Type 2 Diabetes: Should You Recommend a Low-Carb Diet?

Dawn O'Shea

March 09, 2020

A low-carbohydrate diet does not improve weight but may help in the management of blood glucose, according to a new draft report from Public Health England (PHE).

PHE’s Scientific Advisory Committee on Nutrition (SACN) has published draft findings on the effect of low- vs high-carbohydrate diets for people with type 2 diabetes.

However, one GP who champions low-carb diets for type 2 diabetes told Medscape UK the bar seems to have been set high for this dietary approach.

Expert Assessment

The comprehensive review was conducted by a joint working group comprising members of SACN and members nominated by Diabetes UK, NHS England, the British Dietetic Association, the Royal College of Physicians and the Royal College of General Practitioners.

The effects of lower compared with higher carbohydrate diets were considered on a range of outcomes including body weight and measures of blood glucose concentrations.

Following a robust, systematic assessment of the available evidence, the draft conclusions are:

  • For body weight, there is no difference between lower and higher carbohydrate diets in the long term (≥12 months). Short-term weight change was not considered.

  • For blood glucose (sugar) levels, lower carbohydrate diets may have benefits over higher carbohydrate diets in the short term, but the longer-term effects are unclear.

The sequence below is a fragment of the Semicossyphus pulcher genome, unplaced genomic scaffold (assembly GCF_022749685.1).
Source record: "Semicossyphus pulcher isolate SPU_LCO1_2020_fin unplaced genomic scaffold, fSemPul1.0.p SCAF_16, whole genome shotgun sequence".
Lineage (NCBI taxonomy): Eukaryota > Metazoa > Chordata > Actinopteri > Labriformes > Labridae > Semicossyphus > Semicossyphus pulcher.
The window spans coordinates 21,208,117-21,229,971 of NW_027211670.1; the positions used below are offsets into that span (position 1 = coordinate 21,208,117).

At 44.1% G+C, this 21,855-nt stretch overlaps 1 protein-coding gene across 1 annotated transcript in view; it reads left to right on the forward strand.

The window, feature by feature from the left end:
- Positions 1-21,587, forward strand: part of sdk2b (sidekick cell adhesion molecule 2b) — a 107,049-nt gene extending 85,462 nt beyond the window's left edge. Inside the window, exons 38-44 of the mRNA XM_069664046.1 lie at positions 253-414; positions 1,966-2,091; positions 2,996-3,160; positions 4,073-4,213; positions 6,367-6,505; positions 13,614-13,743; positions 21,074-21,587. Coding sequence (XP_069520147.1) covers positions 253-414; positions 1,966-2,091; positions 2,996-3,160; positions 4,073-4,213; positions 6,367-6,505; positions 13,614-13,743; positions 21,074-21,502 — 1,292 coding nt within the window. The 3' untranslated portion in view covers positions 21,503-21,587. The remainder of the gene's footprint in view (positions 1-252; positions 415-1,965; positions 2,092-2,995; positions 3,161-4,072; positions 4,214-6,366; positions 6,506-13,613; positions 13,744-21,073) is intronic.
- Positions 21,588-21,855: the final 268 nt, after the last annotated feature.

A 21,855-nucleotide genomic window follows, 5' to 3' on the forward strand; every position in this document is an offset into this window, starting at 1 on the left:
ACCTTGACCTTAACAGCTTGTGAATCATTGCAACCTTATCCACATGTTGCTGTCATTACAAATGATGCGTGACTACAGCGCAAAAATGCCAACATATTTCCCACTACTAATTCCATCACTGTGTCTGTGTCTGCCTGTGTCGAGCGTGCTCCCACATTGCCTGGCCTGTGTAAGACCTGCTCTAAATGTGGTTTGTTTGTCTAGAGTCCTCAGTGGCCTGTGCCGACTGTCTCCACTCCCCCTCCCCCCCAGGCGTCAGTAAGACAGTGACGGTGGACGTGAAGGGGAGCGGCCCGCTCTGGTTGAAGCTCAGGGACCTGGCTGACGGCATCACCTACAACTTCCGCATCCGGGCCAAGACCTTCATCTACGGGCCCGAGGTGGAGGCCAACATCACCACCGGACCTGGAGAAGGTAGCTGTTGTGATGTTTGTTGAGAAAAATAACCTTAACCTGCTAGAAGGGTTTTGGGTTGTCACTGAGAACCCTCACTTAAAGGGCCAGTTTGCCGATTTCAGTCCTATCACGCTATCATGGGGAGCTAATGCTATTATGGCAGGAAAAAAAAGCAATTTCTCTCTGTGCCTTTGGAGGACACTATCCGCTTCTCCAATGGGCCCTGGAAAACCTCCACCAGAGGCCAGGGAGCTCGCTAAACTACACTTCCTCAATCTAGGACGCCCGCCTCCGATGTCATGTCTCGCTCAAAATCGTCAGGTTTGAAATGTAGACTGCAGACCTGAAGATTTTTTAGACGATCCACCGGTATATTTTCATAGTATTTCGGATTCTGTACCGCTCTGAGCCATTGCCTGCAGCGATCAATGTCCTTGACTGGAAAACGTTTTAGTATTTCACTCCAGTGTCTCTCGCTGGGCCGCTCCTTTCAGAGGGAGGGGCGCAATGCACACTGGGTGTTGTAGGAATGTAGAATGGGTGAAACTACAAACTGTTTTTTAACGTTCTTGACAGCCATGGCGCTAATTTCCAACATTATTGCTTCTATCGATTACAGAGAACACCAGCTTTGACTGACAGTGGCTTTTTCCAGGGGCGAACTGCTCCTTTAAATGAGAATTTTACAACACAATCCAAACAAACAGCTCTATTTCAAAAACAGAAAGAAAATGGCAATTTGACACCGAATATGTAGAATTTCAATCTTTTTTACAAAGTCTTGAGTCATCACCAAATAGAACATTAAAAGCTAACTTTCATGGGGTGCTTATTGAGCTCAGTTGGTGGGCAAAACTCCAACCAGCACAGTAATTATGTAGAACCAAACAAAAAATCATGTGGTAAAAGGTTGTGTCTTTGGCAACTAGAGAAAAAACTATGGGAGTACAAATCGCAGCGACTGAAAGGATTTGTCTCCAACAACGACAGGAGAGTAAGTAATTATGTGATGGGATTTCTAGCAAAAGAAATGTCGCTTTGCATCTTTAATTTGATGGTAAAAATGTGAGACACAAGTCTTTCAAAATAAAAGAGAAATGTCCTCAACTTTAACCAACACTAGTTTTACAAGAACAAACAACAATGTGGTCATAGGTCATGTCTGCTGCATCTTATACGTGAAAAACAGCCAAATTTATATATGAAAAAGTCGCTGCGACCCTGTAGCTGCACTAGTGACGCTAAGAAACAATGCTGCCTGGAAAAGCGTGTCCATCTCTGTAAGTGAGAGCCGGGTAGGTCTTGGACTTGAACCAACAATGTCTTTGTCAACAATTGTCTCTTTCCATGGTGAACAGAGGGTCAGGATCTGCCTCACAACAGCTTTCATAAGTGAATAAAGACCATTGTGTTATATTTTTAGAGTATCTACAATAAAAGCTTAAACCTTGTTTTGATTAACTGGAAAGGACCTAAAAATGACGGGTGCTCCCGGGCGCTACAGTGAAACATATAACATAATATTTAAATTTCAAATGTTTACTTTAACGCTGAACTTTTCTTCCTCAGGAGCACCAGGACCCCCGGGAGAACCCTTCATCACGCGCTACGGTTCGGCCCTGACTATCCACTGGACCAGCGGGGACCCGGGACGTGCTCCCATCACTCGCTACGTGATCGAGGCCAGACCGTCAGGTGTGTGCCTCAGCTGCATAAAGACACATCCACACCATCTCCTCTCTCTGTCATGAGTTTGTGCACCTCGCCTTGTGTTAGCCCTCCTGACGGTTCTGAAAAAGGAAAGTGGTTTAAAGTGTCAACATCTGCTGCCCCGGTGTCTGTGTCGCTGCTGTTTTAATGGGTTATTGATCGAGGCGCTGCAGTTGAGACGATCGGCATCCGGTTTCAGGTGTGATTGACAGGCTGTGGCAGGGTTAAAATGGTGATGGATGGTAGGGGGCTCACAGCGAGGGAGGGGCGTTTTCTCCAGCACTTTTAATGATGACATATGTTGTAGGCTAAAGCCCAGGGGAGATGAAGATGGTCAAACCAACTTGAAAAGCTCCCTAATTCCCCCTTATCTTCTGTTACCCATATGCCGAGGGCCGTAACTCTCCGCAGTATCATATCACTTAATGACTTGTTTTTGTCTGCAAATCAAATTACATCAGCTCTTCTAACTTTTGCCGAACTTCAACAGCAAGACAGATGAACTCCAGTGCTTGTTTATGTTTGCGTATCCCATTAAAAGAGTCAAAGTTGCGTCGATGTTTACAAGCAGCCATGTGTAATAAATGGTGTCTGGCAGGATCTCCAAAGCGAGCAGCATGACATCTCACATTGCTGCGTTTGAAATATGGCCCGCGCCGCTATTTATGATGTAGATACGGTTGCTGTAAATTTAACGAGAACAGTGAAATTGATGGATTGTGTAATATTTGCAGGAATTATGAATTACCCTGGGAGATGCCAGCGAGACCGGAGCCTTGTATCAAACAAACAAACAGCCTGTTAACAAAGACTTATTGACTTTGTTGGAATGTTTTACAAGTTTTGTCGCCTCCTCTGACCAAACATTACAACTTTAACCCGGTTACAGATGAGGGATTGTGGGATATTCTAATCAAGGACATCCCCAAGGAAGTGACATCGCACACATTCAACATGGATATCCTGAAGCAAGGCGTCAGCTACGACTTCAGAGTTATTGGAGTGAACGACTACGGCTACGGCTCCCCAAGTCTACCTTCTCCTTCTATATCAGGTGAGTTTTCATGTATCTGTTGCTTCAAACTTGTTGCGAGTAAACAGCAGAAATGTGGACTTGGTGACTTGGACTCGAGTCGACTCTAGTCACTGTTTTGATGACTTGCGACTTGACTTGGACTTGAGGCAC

Current UK government advice is that for the general population, around 50% of total dietary energy should be from starchy carbohydrates (such as potatoes, bread and rice), opting for higher fibre or wholegrain versions where possible. People with type 2 diabetes are currently advised to follow healthy eating advice for the general population.

'Low-Carb GP' Responds

Dr David Unwin is a GP who has reported success with diabetes patients on low-carb diets. He's also the Royal College of GPs' (RCGP) National Champion for Collaborative Care and Support Planning in Obesity & Diabetes and RCGP clinical expert in diabetes.

Responding to the report by email he told us: "It seems to me that they are placing the bar higher for low-carb than for other approaches. I am not aware of interventional (non-epidemiological) evidence for any other approach in the longer term?

"For example, where is the robust evidence that a low-fat diet is an effective treatment for type 2 diabetes in the longer term?

"Low-carb was standard treatment for type 2 diabetes for about 100 years. It is not a new thing, being used effectively by Dr Rollo for the first time in 1797.

"At the Norwood surgery we have offered a low-carb option to our T2D patients for 7 years. To date 141 patients have opted to cut sugar and starchy carbs resulting in an average improvement in HbA1c of 21 mmol/mol, so that 70 patients have achieved drug-free T2D remission so far. In addition we have reduced the number of prescriptions for diabetes at a practice level, spending £50,000 less on these drugs per year than is average for our area.

"The bias where low carb has to produce better evidence than any other approach makes it harder for clinicians like me to do our job."

PHE is inviting comments on the draft report. The consultation closes on 8th April 2020.

Adapted from Univadis from Medscape with additional reporting by Tim Locke.

Comments

3090D553-9492-4563-8681-AD288FA52ACE
Comments on Medscape are moderated and should be professional in tone and on topic. You must declare any conflicts of interest related to your comments and responses. Please see our Commenting Guide for further information. We reserve the right to remove posts at our sole discretion.
Post as:

processing....